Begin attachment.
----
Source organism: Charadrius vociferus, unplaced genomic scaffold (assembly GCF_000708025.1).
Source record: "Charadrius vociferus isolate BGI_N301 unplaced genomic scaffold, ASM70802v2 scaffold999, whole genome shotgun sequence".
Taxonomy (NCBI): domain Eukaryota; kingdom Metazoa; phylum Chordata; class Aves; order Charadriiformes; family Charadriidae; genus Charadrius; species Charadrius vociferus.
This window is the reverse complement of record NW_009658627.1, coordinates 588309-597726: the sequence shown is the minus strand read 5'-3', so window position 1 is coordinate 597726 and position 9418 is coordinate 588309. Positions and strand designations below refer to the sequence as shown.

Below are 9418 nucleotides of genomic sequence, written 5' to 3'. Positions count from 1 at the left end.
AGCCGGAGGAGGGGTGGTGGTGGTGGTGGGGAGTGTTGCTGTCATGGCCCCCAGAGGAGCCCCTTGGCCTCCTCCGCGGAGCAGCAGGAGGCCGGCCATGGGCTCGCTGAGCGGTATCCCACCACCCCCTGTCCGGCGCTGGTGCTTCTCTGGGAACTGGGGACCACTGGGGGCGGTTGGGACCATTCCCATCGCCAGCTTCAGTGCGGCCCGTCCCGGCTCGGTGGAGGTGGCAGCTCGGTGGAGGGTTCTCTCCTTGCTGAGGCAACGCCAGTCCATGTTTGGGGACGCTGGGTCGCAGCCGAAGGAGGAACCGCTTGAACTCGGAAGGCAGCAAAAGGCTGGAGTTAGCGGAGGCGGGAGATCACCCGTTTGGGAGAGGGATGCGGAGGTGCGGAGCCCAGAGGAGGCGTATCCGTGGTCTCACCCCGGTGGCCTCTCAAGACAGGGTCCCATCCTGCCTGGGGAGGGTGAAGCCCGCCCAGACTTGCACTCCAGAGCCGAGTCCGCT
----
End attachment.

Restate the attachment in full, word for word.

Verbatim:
Source organism: Charadrius vociferus, unplaced genomic scaffold (assembly GCF_000708025.1).
Source record: "Charadrius vociferus isolate BGI_N301 unplaced genomic scaffold, ASM70802v2 scaffold999, whole genome shotgun sequence".
Taxonomy (NCBI): domain Eukaryota; kingdom Metazoa; phylum Chordata; class Aves; order Charadriiformes; family Charadriidae; genus Charadrius; species Charadrius vociferus.
This window is the reverse complement of record NW_009658627.1, coordinates 588309-597726: the sequence shown is the minus strand read 5'-3', so window position 1 is coordinate 597726 and position 9418 is coordinate 588309. Positions and strand designations below refer to the sequence as shown.

Below are 9418 nucleotides of genomic sequence, written 5' to 3'. Positions count from 1 at the left end.
AGCCGGAGGAGGGGTGGTGGTGGTGGTGGGGAGTGTTGCTGTCATGGCCCCCAGAGGAGCCCCTTGGCCTCCTCCGCGGAGCAGCAGGAGGCCGGCCATGGGCTCGCTGAGCGGTATCCCACCACCCCCTGTCCGGCGCTGGTGCTTCTCTGGGAACTGGGGACCACTGGGGGCGGTTGGGACCATTCCCATCGCCAGCTTCAGTGCGGCCCGTCCCGGCTCGGTGGAGGTGGCAGCTCGGTGGAGGGTTCTCTCCTTGCTGAGGCAACGCCAGTCCATGTTTGGGGACGCTGGGTCGCAGCCGAAGGAGGAACCGCTTGAACTCGGAAGGCAGCAAAAGGCTGGAGTTAGCGGAGGCGGGAGATCACCCGTTTGGGAGAGGGATGCGGAGGTGCGGAGCCCAGAGGAGGCGTATCCGTGGTCTCACCCCGGTGGCCTCTCAAGACAGGGTCCCATCCTGCCTGGGGAGGGTGAAGCCCGCCCAGACTTGCACTCCAGAGCCGAGTCCGCT